Every Good Wish,
    Doc Mark
     

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  9. Don DeMarcus

    Don DeMarcus Registered User

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    What size is the dial?
    To make it run you may need to put in beat? This means that the pendulum inside the clock swings the same distance in both directions.
    Check it with something that will mark the position while it is stopped and just hanging? Let us know if this will help.

    Some times the clock does not need to run only be admired, like some of mine.

    Good luck and thanks for posting the clock.
     
  10. Doc Mark

    Doc Mark Registered User

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    Good Evening, Don,

    Thanks, very much, for your response. I would love to know what, exactly, we have inherited from Mom, and how old it is. I'm more of an 18th century pocket watch guy, but these old clocks are beginning to intrigue me. This is the second one that Mom gave us, and the first, a Seth Thomas "Yale" model kitchen clock, is working but still in need of a good cleaning and lubrication to work it's best. In any case, the dial on this old Ansonia is 12" across. Looks like an old one to me, but I could be wrong, of course. Any info you can send, or any tips on where to seek it, would be greatly appreciated. Thanks, again, and God Bless!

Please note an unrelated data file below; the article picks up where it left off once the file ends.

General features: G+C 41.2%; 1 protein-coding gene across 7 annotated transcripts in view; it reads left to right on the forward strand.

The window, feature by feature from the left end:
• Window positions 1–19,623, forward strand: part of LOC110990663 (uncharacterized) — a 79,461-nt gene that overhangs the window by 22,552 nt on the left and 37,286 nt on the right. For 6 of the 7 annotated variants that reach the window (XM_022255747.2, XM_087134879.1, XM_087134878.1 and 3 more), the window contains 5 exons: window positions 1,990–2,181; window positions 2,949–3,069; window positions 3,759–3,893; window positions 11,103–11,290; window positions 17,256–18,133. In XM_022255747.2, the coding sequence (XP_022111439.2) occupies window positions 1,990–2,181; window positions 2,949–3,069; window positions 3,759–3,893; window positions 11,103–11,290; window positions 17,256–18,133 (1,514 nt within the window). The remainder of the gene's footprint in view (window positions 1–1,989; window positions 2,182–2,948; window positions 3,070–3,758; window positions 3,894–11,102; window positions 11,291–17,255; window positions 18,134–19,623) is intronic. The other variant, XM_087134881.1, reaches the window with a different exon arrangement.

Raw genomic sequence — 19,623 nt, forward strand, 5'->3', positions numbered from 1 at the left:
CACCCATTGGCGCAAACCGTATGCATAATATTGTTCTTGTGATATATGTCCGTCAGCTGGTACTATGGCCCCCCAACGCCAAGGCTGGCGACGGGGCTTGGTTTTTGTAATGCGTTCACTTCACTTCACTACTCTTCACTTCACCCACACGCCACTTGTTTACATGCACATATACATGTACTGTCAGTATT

Every Good Wish,
    Doc
     
  11. Don DeMarcus

    Don DeMarcus Registered User

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    Doc Mark
    I looked in several books and can not find your clock.
    Please take the dial off and look at the movement or better yet post a picture. Is it marked Ansonia?

    I have never seen the hands like the ones on you clock. They do not look Ansonia.

    So lets see the movement.
     
  12. harold bain

    harold bain Registered User
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    Don, I have the same concerns you do about this one. The gong stand doesn't look Ansonia. I suspect it to be an older Asian reproduction, perhaps from the early 1900's.
     
  13. Doc Mark

    Doc Mark Registered User

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    Greetings, Guys,

    Thanks, very much, for your insightful comments. I will take photos of the movement as soon as I can, hopefully later today. But, I'm fully prepared for this to turn out to be a fake "Ansonia", or one of that ilk. I have a 1750's verge fusee that's marked "London", and done in an English style (for the most part), but is a fake from that time period. The maker never existed, and several clues show it to be either Swiss, or Dutch, from that same period, cashing in on the strong reputation that English watches had back then. I love it just as much as I love my authentic English chain-drive pocket watches. So, if this clock turns out to be a fake, or copy, that won't make too much difference to me. Thanks, again, and I'll talk to you soon, with further, and more detailed photos. Take care, and God Bless!

    Every Good Wish,
    Doc
     
  14. Doc Mark

    Doc Mark Registered User

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    Good Evening, Gentlemen,

    I don't know if this post will survive the move to the new Version of this forum, but I'll give it a go. If it is lost, I'll post it in the new forum when it is up and running.